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Army Captain has a new mission: kids, fishing and outdoors
By Susan M. Barbieri, Star Tribune

Tom Goodrich was sitting in an Army tent in sweltering, dusty Afghanistan, typing an e-mail to his family when he got a message from God. It was a feeling in his head and his heart that he didn't understand at first. Something about 10,000 kids.


At the time, the Army captain was writing a book for his son and thought, "Cool -- 10,000 kids will read this book." He meditated on it; God elaborated. Goodrich discerned that he was supposed to go home and motivate 10,000 kids to raise money for the inner city.


He returned to Minnesota in April 2004 with the rank of major and a Bronze Star. And the avid sportsman came home determined to start an organization called Fishing for Life and start an annual Fish-A-Thon through which young people raise money for church-based programs for inner-city youths.


Goodrich, 38, a social worker by education who worked on welfare overhaul and has a passion for grass-roots community mobilization and political campaigning, grew up in the Brainerd Lakes area, where he worked at a fishing camp during the summer. He was campaign manager for Barbara Carlson's Minneapolis mayoral bid in 1997.


During five years as a producer of the KSTP-AM morning show "Babs and the Boys" with Carlson, he became involved with an urban ministry and quit his job to devote time to the church. He knew he was being called to work in the faith community but was unsure how he fit in.


"I took this executive pastoral position with a church called Jesus in the City, 13th and Lake Street, very difficult environment, right down in the 'hood," Goodrich said. "But it wasn't clicking. I was raising my own funding and wasn't utilizing my strengths, the grass-roots mobilization, my fishing background."


He was activated to go to Afghanistan in 2003, where his job with the Army was to persuade representatives of international armed forces to participate in the war on terror in Afghanistan to free up U.S. forces to focus on Iraq.


But there was a lot of downtime in the war on terror, and Goodrich had to decide what to do with his life. He had marching orders from God to mobilize 10,000 kids. He knew that urban pastors have little or no money to pursue their work and that they spend a lot of time fundraising.


"I saw a fit. I thought, 'I can build this financial engine for inner-city ministries and we can hire inner-city youth workers so that they don't have to do what they don't know how: raise funds.' So when I got back, I walked around LakeNokomis with my wife, and said, 'Here's what I feel like I'm being led to do.' And she bought into it."


Goodrich gathered leaders from 20 to 30 urban churches. "I said, 'Listen, we can build this mechanism called the Fish-A-Thon. I believe I can engage the secular world, the business world, the fishing world. I can come up with 10,000 kids if you help me along the way. I'm going to ask you, inner-city churches, to give your time, talent and treasure to help me build this. I'll offer the leadership.' They all said, 'Absolutely. Let's go.' "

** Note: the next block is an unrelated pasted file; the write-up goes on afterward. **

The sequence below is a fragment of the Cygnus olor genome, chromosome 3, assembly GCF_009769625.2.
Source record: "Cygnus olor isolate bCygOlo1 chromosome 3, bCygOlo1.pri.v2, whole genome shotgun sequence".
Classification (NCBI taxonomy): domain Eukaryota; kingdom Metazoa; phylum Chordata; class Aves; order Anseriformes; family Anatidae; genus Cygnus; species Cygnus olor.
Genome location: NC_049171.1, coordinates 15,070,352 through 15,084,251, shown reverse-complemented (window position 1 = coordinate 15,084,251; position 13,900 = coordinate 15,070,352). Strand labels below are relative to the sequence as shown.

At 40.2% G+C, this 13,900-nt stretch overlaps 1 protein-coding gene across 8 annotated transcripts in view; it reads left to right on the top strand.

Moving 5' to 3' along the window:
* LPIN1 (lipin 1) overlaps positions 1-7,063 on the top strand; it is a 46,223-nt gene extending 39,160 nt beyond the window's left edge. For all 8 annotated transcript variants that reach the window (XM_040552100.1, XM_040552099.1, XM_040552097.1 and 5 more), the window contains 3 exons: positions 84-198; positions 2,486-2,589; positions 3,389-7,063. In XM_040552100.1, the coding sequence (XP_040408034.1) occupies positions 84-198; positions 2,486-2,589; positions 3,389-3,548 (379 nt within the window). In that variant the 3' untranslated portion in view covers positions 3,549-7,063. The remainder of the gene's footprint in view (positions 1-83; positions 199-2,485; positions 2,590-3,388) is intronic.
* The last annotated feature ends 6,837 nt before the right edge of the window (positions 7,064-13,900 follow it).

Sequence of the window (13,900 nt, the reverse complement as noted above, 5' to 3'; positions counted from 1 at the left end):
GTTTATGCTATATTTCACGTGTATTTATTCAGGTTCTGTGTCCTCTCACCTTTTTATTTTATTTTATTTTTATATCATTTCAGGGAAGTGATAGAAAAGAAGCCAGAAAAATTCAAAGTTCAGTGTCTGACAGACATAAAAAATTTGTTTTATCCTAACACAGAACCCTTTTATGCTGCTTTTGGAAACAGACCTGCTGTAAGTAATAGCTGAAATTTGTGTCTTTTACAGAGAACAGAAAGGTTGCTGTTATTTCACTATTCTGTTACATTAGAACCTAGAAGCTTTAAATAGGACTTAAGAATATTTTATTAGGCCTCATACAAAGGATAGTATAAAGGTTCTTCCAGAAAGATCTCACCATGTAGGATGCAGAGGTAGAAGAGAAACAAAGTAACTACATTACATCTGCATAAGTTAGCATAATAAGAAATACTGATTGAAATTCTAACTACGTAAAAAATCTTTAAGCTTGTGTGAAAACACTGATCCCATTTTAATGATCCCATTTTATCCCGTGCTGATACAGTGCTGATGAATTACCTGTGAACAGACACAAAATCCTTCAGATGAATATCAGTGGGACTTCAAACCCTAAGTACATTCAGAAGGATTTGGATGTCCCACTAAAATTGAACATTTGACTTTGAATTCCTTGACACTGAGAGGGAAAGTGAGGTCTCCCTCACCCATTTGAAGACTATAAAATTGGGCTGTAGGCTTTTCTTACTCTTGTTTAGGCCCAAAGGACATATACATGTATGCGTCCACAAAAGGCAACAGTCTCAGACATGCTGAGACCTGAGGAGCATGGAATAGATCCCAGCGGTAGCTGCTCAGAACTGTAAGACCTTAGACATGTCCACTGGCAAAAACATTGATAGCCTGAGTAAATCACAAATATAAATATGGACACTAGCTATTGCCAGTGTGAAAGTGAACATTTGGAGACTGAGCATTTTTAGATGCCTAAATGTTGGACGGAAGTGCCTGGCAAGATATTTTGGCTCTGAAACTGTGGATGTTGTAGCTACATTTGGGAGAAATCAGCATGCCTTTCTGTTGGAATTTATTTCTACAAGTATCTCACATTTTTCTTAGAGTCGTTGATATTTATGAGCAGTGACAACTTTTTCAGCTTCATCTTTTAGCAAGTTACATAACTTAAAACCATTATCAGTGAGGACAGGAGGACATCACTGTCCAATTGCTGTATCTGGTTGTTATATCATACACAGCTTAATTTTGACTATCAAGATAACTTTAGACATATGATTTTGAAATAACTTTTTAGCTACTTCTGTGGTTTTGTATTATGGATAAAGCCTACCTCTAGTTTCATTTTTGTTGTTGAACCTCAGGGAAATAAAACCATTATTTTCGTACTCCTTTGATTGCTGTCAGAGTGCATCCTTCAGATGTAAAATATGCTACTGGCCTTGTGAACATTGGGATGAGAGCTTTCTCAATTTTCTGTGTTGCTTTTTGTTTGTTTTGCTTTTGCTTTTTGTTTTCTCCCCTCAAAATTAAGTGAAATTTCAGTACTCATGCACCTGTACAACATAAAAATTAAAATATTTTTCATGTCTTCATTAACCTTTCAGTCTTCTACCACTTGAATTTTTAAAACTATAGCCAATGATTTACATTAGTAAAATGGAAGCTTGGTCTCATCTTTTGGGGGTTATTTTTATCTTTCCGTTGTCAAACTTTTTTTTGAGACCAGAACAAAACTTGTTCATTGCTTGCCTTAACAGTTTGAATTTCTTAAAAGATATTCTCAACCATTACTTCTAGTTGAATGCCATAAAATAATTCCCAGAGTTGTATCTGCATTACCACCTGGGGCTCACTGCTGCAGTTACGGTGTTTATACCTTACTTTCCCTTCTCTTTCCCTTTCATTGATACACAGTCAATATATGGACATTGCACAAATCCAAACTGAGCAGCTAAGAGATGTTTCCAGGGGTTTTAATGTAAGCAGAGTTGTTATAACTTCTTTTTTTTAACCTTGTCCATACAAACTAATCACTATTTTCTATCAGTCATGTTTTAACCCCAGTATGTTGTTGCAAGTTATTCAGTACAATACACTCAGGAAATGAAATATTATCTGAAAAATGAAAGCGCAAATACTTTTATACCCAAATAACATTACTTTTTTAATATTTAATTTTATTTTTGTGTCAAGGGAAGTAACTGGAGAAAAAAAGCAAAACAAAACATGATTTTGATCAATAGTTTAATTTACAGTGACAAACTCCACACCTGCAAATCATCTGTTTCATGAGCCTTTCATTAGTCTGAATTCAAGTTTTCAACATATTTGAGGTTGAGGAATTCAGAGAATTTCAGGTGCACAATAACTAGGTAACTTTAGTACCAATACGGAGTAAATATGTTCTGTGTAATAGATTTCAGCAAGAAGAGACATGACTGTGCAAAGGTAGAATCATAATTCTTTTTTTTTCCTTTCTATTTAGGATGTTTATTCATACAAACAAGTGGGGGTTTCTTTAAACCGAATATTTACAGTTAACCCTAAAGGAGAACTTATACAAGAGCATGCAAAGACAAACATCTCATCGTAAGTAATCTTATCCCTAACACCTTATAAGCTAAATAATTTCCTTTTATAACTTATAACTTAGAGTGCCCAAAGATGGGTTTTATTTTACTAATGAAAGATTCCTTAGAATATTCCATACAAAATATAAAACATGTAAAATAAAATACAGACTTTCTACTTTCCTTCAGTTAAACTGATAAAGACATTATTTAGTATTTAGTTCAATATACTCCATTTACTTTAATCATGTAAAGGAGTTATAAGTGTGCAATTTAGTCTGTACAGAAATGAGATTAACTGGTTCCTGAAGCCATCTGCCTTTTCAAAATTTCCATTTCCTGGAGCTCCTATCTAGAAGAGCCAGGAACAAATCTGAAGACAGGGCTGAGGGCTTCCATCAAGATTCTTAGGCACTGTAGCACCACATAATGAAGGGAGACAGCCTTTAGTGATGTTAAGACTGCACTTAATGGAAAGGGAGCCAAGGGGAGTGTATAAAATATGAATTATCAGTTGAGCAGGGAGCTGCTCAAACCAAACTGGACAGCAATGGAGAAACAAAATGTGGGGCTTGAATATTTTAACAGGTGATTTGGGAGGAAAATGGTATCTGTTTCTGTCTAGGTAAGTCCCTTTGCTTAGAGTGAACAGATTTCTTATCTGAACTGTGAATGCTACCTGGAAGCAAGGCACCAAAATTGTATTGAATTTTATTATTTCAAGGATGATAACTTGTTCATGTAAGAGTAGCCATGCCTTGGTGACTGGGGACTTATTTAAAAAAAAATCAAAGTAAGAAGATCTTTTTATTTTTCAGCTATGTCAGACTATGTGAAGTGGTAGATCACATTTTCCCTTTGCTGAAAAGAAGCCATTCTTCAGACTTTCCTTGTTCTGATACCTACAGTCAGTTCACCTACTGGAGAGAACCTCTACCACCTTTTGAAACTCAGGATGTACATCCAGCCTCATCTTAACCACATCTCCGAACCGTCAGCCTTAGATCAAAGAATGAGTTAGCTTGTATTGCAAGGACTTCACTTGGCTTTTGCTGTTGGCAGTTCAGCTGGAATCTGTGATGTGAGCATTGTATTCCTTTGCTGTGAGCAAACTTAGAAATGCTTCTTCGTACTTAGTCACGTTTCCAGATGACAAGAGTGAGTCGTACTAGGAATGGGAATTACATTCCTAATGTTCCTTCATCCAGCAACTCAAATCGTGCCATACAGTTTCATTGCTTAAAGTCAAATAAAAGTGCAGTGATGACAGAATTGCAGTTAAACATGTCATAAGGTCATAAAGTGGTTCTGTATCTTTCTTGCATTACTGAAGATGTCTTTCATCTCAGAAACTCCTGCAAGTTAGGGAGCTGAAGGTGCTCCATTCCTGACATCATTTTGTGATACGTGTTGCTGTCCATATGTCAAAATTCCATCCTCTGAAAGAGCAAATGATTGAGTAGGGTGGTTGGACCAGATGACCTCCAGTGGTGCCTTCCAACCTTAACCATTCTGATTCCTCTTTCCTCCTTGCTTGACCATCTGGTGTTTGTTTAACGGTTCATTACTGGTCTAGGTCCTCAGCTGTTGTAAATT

Goodrich had his new mission. Now he uses his hard-driving, brusque manner to rustle up money for urban ministries. "There comes a time when you've just got to bark orders and then apologize later if you did offend somebody. So I apologize a lot to a lot of different people," he said.


He admits to getting discouraged early on, while trying to get the Fish-A-Thon off the ground.


"The Lord spoke to me and said, 'Tom, you need a sharp plow. This is unplowed ground. The Fish-A-Thon is being built for the first time. You've got to penetrate deep with a sharp plow and turn over the soil.' That released me. The Lord released me to say, 'All right, that means I've got to raise the funds.' The very next day I went out soliciting funds, and I had a silent donor step up for one-third of our funding."


Goodrich now is trying to stay focused and be receptive to guidance from above. When someone suggested that the Fish-A-Thon could be used to evangelize kids, Goodrich put the kibosh on that.


"The Lord spoke to me and said, 'Tom you are not called to be an evangelist. You are called to be a financial engine. If you get sidetracked to get these kids all saved or whatever that is, evangelize them, you're going to be outside of my will.' And that scared me," Goodrich said.


"Most Christians think that's all we're supposed to do. ... Evangelize and get people saved. That's not always the truth. God's got callings. Some of us are supposed to be in the back office doing data entry. That's our calling, and that's what we're good at."


Take it from a fisherman who became a foot soldier.

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